Kansas City records bloodiest January in 19 years

Posted February 6, 2013 at 12:00 am

 

By LESLIE COLLINS
Northeast News
February 6, 2013

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Clean Sweep. KCPD officers arrest a 21-year-old Jan. 29 during Operation Clean Sweep. Leslie Collins

Lightning flashed in the distance as Kansas City police officers and FBI agents gathered in darkness at the command post in Historic Northeast.

Dawn had yet to break when teams began to form for Operation Clean Sweep Jan. 29, a new initiative targeted at criminal social networks instead of geographical areas. The two-day sweep focused on a small social network comprised of 360 individuals carrying significant influence in Historic Northeast. Among the group were homicide suspects, those on probation or parole, prostitutes, juveniles, drug dealers, among others. It was all part of Kansas City No Violence Alliance (KC NoVA) which launched in May of 2012 and aims to reduce Kansas City’s violent crime rate.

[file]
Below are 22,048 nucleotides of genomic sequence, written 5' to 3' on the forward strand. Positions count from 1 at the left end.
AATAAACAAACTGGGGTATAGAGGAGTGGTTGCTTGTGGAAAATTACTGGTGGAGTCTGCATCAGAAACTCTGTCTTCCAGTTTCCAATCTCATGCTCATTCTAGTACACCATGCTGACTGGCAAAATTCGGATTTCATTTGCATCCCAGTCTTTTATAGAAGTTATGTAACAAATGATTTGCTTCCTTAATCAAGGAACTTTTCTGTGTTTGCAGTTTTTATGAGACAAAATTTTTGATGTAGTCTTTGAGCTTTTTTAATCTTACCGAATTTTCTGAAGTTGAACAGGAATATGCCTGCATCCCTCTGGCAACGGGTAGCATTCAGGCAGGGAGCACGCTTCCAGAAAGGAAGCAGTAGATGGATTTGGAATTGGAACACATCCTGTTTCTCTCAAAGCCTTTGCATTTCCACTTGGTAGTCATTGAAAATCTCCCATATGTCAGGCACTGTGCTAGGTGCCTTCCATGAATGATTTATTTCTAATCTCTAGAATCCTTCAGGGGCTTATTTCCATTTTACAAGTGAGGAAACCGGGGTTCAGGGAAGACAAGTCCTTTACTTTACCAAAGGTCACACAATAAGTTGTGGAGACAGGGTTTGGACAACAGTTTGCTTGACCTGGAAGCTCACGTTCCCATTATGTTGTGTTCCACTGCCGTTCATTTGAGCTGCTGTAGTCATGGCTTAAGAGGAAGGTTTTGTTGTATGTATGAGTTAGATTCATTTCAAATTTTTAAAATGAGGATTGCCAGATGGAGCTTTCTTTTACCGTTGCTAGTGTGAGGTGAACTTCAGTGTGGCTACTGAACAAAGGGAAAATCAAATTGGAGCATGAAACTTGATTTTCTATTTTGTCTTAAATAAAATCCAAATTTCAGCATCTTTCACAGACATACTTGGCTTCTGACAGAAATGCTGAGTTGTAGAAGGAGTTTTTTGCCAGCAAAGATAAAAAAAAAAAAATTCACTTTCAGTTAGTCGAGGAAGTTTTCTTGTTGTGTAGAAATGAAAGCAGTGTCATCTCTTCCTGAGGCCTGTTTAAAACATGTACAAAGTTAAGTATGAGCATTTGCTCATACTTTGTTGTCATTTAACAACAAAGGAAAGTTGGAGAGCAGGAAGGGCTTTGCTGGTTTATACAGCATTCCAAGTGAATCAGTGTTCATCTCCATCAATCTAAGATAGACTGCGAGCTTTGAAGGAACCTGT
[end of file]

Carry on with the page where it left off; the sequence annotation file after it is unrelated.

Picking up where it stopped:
On kick-off day, Jan. 29, officers knocked on doors as the skies let loose a steady downpour. The sun didn’t shine that day, almost foreshadowing what was to come. Within less than a 48-hour period that week, Kansas City racked up seven homicides, including a double homicide in Northeast near Budd Park. In the Northeast homicide, police found 27-year-old Brian G. Cunningham and 31-year-old Therman Lacy III inside a vehicle, shot to death.

Northeast News rode along with Operation Clean Sweep Team No. 9, which knocked on a number of houses in Northeast. Some homes were vacant and at some locations, neighbors said the individual moved away. Around 10 a.m., officers knocked on a door in the 3000 block of Agnes and arrested a 21-year-old male, who had three traffic warrants and was on probation.

“This is crazy,” the 21-year-old said several times as he stood in handcuffs near the doorway.

This was a wake-up call for the 21-year-old and 16 others who were arrested during the two-day sweep. Among those arrested were suspects in multiple homicides and as a result of the sweep, three Kansas City men were charged in the Nov. 10, 2012, murder of 31-year-old Willis O. Todd, who was shot in the chest in the parking lot of 2103 Lexington.